Animal-assisted therapy can be a powerful tool in individual or family therapy. Research has shown positive effects of animal-assisted therapy in many populations, including sexual abuse (Reichert, 1998), PTSD (Lefkowitz, et al., 2005), serious illnesses/death (Raveis, Mesagno, Karus, Gorey 1993), and changes and life transitions (Allen, 1995).
Trauma/ Sexual Abuse (Reichert, 1998)
Many children who have experienced trauma are intimidated by seeking help and struggle engaging in the therapeutic progress. Children see animals as non-judgmental and as a result it enhances their self-esteem, and makes it easier for the child to express themselves (Reichert, 1998). Reichert (1998) found that animals help children disclose abuse and share feelings.
PTSD (Lefkowitz, et al., 2005))
Animals can decrease anxiety and stress, promote social interactions, and provide comfort for the client (Lefkowitz, et al., 2005).
Serious Illnesses/Death (Raveis, Mesagno, Karus, Gorey 1993))
Animals give children an outlet to discuss their feelings about parental loss, when they are not ready to discuss their feelings with a human (Raveis et al., 1993). Animals assisted in healthy adaption to parents’ illness and/or death, by providing unconditional love when a child is in need of love, affection and support (Raveis et al., 1993).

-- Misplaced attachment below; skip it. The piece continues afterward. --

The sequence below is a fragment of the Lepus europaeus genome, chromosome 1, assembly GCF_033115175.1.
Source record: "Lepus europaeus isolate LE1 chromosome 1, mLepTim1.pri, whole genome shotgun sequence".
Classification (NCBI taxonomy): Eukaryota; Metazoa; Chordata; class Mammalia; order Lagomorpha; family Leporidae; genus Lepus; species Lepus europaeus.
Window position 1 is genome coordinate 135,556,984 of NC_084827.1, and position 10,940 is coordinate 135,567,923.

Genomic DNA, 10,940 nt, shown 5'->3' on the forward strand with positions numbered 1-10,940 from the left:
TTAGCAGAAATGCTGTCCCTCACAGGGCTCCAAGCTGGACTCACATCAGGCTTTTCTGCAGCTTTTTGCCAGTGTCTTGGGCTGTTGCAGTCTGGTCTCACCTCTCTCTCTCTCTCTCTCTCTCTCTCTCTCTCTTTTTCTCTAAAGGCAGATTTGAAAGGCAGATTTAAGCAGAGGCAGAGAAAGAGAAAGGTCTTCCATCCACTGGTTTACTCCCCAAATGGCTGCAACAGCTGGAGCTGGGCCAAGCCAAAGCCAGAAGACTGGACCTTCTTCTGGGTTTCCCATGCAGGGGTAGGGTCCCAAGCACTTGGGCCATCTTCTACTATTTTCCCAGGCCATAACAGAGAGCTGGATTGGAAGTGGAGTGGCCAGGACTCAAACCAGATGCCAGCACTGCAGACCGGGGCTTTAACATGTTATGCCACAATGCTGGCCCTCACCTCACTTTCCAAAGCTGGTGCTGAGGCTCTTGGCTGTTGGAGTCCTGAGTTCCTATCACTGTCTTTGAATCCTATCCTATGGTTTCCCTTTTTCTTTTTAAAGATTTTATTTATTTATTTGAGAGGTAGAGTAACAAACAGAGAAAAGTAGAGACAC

Changes and Life Transitions (Allen, 1995))
Evidence has shown that the companionship of an animal provides for increased relaxation and reduces arousal in adults and children in stressful times (Raveis et al., 1993).
Prout, M., Debiak, D., Bleiberg, J., (2005). Animal-assisted prolong exposure: A treatment for survivors of sexual assault suffering posttraumatic stress disorder. Society and Animals, 13, 275-295.
Reichert, E. (1998). Individual counseling for sexually abused children. A role for animals and storytelling. Child and Adolescent Social Work Journal, 15, 177-185.
Raveis, V., Mesagno, F., Karus, D., Gorey, E. (1993). Pet ownership as a protective factor supporting the emotional well-being of cancer patients and their family members. Memorial Sloan-Kettering Cancer Center, Department of Social Work.
Siegel., J. (1993). Companion Animals: In Sickness and in Health. Journal of Social Issues, 49, 157-167.
Allen, K. (1995). Coping with life changes and transitions: The role of pet. Interactions. 13, 5-6, 8-10.
At The Child and Family Therapy Center of Denver, therapist Kelly Curnalia utilizes a therapy dog, Indy. Animal-assisted therapy is available upon request.